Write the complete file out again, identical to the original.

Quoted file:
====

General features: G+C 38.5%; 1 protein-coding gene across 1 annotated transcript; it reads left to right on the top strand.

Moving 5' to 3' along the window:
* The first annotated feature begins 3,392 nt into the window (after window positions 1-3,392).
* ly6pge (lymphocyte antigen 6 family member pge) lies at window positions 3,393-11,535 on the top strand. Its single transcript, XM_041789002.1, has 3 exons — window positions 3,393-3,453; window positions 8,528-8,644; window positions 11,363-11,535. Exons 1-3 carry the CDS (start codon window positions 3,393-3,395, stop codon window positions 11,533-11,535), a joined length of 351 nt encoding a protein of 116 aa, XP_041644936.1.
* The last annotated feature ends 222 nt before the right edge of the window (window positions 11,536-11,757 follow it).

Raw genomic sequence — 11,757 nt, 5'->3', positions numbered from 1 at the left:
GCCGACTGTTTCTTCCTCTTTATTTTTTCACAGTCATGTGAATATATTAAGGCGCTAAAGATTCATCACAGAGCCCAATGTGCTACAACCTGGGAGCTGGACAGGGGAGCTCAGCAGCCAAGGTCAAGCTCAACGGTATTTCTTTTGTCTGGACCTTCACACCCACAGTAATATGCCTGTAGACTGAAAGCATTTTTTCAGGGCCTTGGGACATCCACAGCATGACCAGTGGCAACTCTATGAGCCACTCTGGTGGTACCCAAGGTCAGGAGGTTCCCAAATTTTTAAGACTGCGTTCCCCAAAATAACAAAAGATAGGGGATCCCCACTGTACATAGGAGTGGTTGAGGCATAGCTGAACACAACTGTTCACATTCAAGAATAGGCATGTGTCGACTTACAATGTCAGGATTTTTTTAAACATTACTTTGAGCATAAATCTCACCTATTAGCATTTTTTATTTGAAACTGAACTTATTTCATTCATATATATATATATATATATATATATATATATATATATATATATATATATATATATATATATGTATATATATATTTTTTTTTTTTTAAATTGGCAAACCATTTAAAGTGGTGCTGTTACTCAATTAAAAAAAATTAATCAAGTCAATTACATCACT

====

General features: G+C 38.5%; 1 protein-coding gene across 1 annotated transcript; it reads left to right on the top strand.

Moving 5' to 3' along the window:
* The first annotated feature begins 3,392 nt into the window (after window positions 1-3,392).
* ly6pge (lymphocyte antigen 6 family member pge) lies at window positions 3,393-11,535 on the top strand. Its single transcript, XM_041789002.1, has 3 exons — window positions 3,393-3,453; window positions 8,528-8,644; window positions 11,363-11,535. Exons 1-3 carry the CDS (start codon window positions 3,393-3,395, stop codon window positions 11,533-11,535), a joined length of 351 nt encoding a protein of 116 aa, XP_041644936.1.
* The last annotated feature ends 222 nt before the right edge of the window (window positions 11,536-11,757 follow it).

Raw genomic sequence — 11,757 nt, 5'->3', positions numbered from 1 at the left:
GCCGACTGTTTCTTCCTCTTTATTTTTTCACAGTCATGTGAATATATTAAGGCGCTAAAGATTCATCACAGAGCCCAATGTGCTACAACCTGGGAGCTGGACAGGGGAGCTCAGCAGCCAAGGTCAAGCTCAACGGTATTTCTTTTGTCTGGACCTTCACACCCACAGTAATATGCCTGTAGACTGAAAGCATTTTTTCAGGGCCTTGGGACATCCACAGCATGACCAGTGGCAACTCTATGAGCCACTCTGGTGGTACCCAAGGTCAGGAGGTTCCCAAATTTTTAAGACTGCGTTCCCCAAAATAACAAAAGATAGGGGATCCCCACTGTACATAGGAGTGGTTGAGGCATAGCTGAACACAACTGTTCACATTCAAGAATAGGCATGTGTCGACTTACAATGTCAGGATTTTTTTAAACATTACTTTGAGCATAAATCTCACCTATTAGCATTTTTTATTTGAAACTGAACTTATTTCATTCATATATATATATATATATATATATATATATATATATATATATATATATATATATATATATATGTATATATATATTTTTTTTTTTTTAAATTGGCAAACCATTTAAAGTGGTGCTGTTACTCAATTAAAAAAAATTAATCAAGTCAATTACATCACT